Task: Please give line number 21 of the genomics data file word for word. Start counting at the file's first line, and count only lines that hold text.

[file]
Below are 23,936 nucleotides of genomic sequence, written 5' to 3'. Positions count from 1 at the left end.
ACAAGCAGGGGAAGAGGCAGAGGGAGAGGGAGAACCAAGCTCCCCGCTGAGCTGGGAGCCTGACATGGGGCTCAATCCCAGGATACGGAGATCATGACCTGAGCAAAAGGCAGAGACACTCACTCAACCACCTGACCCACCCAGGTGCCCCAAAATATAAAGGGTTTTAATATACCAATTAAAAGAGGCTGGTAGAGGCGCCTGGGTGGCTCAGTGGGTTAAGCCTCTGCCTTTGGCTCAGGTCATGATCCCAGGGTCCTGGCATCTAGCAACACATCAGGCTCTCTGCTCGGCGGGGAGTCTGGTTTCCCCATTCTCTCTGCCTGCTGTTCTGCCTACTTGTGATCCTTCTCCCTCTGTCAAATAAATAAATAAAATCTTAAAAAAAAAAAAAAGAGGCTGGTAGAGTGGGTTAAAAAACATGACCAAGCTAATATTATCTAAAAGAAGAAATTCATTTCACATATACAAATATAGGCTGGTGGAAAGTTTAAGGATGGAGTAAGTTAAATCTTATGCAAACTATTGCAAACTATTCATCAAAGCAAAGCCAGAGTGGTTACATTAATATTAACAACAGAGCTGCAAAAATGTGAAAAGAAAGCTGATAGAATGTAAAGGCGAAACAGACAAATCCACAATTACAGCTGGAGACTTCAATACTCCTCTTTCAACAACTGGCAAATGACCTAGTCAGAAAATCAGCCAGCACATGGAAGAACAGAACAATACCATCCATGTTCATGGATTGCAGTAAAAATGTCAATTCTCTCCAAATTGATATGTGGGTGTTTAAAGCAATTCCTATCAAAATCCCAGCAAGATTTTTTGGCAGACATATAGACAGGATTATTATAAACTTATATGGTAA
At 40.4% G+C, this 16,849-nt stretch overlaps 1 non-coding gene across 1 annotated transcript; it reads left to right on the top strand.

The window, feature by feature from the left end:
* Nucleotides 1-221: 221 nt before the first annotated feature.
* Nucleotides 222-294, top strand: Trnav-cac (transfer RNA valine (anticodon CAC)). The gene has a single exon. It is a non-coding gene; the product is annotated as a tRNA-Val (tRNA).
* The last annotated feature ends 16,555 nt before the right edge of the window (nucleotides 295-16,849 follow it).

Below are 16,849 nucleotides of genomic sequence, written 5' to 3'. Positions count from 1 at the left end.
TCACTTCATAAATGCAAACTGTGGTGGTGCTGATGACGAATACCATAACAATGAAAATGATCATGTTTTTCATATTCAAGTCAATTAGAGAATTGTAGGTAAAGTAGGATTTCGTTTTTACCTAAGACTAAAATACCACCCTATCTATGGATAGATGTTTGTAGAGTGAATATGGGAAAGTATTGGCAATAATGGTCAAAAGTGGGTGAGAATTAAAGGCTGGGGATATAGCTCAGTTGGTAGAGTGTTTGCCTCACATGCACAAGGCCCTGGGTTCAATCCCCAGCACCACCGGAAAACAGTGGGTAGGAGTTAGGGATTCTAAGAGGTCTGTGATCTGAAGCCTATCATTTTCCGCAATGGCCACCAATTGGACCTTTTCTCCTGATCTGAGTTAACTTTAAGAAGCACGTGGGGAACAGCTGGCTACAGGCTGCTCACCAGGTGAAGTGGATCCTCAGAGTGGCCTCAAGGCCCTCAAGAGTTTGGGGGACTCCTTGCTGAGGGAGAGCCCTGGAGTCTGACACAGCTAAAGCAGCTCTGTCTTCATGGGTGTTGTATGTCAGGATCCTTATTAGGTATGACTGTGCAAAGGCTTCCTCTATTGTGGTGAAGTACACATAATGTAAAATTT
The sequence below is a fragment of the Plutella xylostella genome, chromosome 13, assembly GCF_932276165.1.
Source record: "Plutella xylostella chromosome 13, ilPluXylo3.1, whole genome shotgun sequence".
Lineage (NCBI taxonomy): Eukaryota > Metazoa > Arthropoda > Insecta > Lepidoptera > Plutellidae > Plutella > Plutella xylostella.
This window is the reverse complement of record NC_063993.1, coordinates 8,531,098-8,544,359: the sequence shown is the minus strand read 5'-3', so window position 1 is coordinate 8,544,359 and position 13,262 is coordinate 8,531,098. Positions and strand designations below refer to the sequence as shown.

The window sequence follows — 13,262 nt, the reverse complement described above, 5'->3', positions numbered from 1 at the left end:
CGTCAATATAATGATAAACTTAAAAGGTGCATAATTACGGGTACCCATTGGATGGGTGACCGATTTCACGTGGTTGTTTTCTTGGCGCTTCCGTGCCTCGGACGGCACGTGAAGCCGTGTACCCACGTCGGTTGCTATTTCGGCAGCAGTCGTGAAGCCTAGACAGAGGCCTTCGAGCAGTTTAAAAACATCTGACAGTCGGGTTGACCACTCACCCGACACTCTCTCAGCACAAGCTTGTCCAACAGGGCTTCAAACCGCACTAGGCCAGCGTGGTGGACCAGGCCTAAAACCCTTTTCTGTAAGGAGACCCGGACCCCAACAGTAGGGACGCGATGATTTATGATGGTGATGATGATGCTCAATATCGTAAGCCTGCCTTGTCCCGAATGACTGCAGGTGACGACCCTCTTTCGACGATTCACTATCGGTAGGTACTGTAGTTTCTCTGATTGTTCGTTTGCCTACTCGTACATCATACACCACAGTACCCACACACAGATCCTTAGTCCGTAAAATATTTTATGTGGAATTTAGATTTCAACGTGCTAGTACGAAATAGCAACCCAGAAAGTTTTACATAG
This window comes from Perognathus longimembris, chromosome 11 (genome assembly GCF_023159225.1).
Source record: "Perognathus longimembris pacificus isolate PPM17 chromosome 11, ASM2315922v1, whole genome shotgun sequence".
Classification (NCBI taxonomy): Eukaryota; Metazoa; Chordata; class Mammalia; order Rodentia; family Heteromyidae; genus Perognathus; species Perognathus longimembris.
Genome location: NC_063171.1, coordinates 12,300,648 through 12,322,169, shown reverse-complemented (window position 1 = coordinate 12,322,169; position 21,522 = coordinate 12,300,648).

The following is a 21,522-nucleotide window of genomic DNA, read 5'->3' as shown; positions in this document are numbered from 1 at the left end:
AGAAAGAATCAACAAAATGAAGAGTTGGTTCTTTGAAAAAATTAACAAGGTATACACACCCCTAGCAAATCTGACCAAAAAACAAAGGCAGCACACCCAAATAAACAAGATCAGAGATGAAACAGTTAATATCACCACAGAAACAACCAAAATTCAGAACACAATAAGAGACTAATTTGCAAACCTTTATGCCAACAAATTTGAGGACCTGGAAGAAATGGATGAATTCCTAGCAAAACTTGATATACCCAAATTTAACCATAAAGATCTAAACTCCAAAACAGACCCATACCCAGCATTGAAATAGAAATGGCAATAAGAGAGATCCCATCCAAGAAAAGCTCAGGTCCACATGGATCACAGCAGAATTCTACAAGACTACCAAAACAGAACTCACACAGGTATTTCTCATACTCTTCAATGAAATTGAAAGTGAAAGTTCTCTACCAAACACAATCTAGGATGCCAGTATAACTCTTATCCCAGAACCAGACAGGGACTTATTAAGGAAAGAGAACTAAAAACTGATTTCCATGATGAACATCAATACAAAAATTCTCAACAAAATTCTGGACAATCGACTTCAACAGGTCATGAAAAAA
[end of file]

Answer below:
AGAAAGAATCAACAAAATGAAGAGTTGGTTCTTTGAAAAAATTAACAAGGTATACACACCCCTAGCAAATCTGACCAAAAAACAAAGGCAGCACACCCAAATAAACAAGATCAGAGATGAAACAGTTAATATCACCACAGAAACAACCAAAATTCAGAACACAATAAGAGACTAATTTGCAAACCTTTATGCCAACAAATTTGAGGACCTGGAAGAAATGGATGAATTCCTAGCAAAACTTGATATACCCAAATTTAACCATAAAGATCTAAACTCCAAAACAGACCCATACCCAGCATTGAAATAGAAATGGCAATAAGAGAGATCCCATCCAAGAAAAGCTCAGGTCCACATGGATCACAGCAGAATTCTACAAGACTACCAAAACAGAACTCACACAGGTATTTCTCATACTCTTCAATGAAATTGAAAGTGAAAGTTCTCTACCAAACACAATCTAGGATGCCAGTATAACTCTTATCCCAGAACCAGACAGGGACTTATTAAGGAAAGAGAACTAAAAACTGATTTCCATGATGAACATCAATACAAAAATTCTCAACAAAATTCTGGACAATCGACTTCAACAGGTCATGAAAAAA